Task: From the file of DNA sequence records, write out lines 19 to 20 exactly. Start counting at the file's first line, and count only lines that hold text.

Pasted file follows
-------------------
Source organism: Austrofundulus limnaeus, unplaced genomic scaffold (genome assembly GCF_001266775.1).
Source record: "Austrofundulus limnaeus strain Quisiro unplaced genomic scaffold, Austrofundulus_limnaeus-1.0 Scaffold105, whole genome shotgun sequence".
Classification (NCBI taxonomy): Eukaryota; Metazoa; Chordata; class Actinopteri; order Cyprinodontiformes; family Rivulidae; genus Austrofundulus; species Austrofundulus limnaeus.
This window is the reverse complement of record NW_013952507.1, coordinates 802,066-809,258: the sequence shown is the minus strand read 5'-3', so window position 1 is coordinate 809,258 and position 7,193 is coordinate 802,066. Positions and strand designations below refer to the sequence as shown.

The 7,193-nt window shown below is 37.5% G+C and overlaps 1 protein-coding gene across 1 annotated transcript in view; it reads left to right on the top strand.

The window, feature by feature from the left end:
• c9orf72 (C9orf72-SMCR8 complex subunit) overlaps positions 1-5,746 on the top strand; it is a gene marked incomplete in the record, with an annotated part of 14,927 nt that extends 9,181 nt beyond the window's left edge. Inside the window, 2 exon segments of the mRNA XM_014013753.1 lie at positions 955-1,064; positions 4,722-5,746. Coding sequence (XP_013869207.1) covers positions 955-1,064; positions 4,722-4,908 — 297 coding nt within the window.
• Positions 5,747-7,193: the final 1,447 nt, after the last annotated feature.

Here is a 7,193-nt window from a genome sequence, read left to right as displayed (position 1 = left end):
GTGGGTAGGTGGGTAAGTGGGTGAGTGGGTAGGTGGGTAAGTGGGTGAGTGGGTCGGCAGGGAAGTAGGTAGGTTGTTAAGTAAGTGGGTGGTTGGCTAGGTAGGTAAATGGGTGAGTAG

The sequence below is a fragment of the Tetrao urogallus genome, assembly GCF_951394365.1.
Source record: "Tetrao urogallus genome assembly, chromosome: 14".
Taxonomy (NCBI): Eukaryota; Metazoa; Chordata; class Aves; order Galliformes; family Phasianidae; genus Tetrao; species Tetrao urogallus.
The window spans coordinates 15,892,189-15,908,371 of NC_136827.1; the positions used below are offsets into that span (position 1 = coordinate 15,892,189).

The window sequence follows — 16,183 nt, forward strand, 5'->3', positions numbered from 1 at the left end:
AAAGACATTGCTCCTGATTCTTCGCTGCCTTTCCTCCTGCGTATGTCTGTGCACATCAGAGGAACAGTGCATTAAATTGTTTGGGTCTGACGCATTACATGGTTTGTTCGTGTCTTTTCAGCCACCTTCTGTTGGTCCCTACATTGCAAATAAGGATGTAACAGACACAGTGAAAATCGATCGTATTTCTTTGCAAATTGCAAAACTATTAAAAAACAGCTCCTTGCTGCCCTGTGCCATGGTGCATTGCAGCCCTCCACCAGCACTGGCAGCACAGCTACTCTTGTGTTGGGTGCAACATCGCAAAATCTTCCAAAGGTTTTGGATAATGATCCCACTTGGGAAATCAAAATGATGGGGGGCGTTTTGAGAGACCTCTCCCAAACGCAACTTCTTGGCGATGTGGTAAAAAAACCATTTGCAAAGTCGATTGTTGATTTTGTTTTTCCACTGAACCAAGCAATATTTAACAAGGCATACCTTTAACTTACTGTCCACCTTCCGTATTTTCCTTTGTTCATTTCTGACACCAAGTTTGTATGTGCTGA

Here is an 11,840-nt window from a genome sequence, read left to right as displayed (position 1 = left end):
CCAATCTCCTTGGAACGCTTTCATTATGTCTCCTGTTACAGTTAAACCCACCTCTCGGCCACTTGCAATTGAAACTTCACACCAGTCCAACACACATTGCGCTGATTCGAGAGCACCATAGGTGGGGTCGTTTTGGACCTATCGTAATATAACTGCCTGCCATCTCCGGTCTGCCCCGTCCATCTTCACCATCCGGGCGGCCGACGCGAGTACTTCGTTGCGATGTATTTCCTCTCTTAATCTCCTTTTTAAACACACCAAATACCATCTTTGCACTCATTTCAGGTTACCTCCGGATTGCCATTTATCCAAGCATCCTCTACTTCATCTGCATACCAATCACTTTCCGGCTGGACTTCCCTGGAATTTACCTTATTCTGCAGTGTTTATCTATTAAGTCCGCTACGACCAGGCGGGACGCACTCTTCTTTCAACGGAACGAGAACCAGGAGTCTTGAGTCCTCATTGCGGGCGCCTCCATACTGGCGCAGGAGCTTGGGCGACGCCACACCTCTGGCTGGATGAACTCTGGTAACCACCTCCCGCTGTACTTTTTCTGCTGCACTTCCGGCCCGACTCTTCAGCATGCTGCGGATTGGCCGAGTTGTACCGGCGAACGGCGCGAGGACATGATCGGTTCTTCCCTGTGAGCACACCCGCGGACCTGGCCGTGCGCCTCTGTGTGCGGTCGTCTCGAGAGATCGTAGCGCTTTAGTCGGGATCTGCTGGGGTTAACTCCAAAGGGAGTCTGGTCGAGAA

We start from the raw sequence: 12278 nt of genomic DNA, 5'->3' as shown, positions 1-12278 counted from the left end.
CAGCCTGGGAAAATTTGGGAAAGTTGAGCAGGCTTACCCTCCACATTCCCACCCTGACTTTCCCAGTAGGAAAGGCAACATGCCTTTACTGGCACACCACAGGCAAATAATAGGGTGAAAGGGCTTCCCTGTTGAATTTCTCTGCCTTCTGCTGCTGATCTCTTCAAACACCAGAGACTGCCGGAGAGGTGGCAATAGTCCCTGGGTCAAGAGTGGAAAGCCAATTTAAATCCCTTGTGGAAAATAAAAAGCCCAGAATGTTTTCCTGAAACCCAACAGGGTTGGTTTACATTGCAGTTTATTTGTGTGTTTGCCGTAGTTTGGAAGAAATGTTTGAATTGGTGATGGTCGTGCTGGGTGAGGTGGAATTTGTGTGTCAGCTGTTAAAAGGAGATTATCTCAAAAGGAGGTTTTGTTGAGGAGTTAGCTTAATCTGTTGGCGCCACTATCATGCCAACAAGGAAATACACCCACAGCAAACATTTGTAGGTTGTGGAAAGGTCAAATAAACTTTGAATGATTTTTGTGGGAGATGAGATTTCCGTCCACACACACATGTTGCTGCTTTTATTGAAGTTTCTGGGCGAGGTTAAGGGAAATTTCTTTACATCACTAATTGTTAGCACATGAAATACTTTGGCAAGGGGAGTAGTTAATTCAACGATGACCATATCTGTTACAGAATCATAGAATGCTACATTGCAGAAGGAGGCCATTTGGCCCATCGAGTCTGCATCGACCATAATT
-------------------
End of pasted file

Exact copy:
We start from the raw sequence: 12278 nt of genomic DNA, 5'->3' as shown, positions 1-12278 counted from the left end.
CAGCCTGGGAAAATTTGGGAAAGTTGAGCAGGCTTACCCTCCACATTCCCACCCTGACTTTCCCAGTAGGAAAGGCAACATGCCTTTACTGGCACACCACAGGCAAATAATAGGGTGAAAGGGCTTCCCTGTTGAATTTCTCTGCCTTCTGCTGCTGATCTCTTCAAACACCAGAGACTGCCGGAGAGGTGGCAATAGTCCCTGGGTCAAGAGTGGAAAGCCAATTTAAATCCCTTGTGGAAAATAAAAAGCCCAGAATGTTTTCCTGAAACCCAACAGGGTTGGTTTACATTGCAGTTTATTTGTGTGTTTGCCGTAGTTTGGAAGAAATGTTTGAATTGGTGATGGTCGTGCTGGGTGAGGTGGAATTTGTGTGTCAGCTGTTAAAAGGAGATTATCTCAAAAGGAGGTTTTGTTGAGGAGTTAGCTTAATCTGTTGGCGCCACTATCATGCCAACAAGGAAATACACCCACAGCAAACATTTGTAGGTTGTGGAAAGGTCAAATAAACTTTGAATGATTTTTGTGGGAGATGAGATTTCCGTCCACACACACATGTTGCTGCTTTTATTGAAGTTTCTGGGCGAGGTTAAGGGAAATTTCTTTACATCACTAATTGTTAGCACATGAAATACTTTGGCAAGGGGAGTAGTTAATTCAACGATGACCATATCTGTTACAGAATCATAGAATGCTACATTGCAGAAGGAGGCCATTTGGCCCATCGAGTCTGCATCGACCATAATT